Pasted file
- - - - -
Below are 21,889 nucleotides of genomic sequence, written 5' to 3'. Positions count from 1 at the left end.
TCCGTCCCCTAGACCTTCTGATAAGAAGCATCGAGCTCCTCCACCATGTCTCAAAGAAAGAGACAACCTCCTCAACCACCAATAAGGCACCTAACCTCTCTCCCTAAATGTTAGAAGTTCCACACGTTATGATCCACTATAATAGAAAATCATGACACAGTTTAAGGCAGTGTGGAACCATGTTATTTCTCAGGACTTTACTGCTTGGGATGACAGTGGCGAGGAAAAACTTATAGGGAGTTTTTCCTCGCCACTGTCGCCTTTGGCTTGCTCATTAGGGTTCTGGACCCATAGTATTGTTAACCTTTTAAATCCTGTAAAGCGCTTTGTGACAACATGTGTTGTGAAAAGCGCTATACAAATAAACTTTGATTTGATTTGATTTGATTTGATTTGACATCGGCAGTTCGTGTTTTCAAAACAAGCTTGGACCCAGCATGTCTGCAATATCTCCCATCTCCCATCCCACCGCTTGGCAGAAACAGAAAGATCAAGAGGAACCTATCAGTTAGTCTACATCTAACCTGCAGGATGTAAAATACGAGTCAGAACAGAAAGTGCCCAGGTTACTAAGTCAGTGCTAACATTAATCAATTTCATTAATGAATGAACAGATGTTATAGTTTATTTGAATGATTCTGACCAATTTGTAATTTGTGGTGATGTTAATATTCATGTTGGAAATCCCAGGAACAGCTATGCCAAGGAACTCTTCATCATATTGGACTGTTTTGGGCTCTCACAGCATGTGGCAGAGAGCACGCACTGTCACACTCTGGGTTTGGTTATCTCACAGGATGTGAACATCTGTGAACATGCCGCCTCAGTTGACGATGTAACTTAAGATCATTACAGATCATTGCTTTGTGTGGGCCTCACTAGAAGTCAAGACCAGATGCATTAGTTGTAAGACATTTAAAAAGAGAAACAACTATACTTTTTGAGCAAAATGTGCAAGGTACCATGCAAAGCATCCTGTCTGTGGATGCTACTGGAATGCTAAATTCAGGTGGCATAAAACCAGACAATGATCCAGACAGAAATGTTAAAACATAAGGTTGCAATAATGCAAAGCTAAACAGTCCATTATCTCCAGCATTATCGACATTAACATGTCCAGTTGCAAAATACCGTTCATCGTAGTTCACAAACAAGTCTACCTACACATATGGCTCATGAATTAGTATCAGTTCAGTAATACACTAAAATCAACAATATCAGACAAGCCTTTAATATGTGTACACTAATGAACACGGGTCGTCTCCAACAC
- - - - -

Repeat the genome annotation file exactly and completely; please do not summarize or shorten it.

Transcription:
Below are 21,889 nucleotides of genomic sequence, written 5' to 3'. Positions count from 1 at the left end.
TCCGTCCCCTAGACCTTCTGATAAGAAGCATCGAGCTCCTCCACCATGTCTCAAAGAAAGAGACAACCTCCTCAACCACCAATAAGGCACCTAACCTCTCTCCCTAAATGTTAGAAGTTCCACACGTTATGATCCACTATAATAGAAAATCATGACACAGTTTAAGGCAGTGTGGAACCATGTTATTTCTCAGGACTTTACTGCTTGGGATGACAGTGGCGAGGAAAAACTTATAGGGAGTTTTTCCTCGCCACTGTCGCCTTTGGCTTGCTCATTAGGGTTCTGGACCCATAGTATTGTTAACCTTTTAAATCCTGTAAAGCGCTTTGTGACAACATGTGTTGTGAAAAGCGCTATACAAATAAACTTTGATTTGATTTGATTTGATTTGATTTGACATCGGCAGTTCGTGTTTTCAAAACAAGCTTGGACCCAGCATGTCTGCAATATCTCCCATCTCCCATCCCACCGCTTGGCAGAAACAGAAAGATCAAGAGGAACCTATCAGTTAGTCTACATCTAACCTGCAGGATGTAAAATACGAGTCAGAACAGAAAGTGCCCAGGTTACTAAGTCAGTGCTAACATTAATCAATTTCATTAATGAATGAACAGATGTTATAGTTTATTTGAATGATTCTGACCAATTTGTAATTTGTGGTGATGTTAATATTCATGTTGGAAATCCCAGGAACAGCTATGCCAAGGAACTCTTCATCATATTGGACTGTTTTGGGCTCTCACAGCATGTGGCAGAGAGCACGCACTGTCACACTCTGGGTTTGGTTATCTCACAGGATGTGAACATCTGTGAACATGCCGCCTCAGTTGACGATGTAACTTAAGATCATTACAGATCATTGCTTTGTGTGGGCCTCACTAGAAGTCAAGACCAGATGCATTAGTTGTAAGACATTTAAAAAGAGAAACAACTATACTTTTTGAGCAAAATGTGCAAGGTACCATGCAAAGCATCCTGTCTGTGGATGCTACTGGAATGCTAAATTCAGGTGGCATAAAACCAGACAATGATCCAGACAGAAATGTTAAAACATAAGGTTGCAATAATGCAAAGCTAAACAGTCCATTATCTCCAGCATTATCGACATTAACATGTCCAGTTGCAAAATACCGTTCATCGTAGTTCACAAACAAGTCTACCTACACATATGGCTCATGAATTAGTATCAGTTCAGTAATACACTAAAATCAACAATATCAGACAAGCCTTTAATATGTGTACACTAATGAACACGGGTCGTCTCCAACAC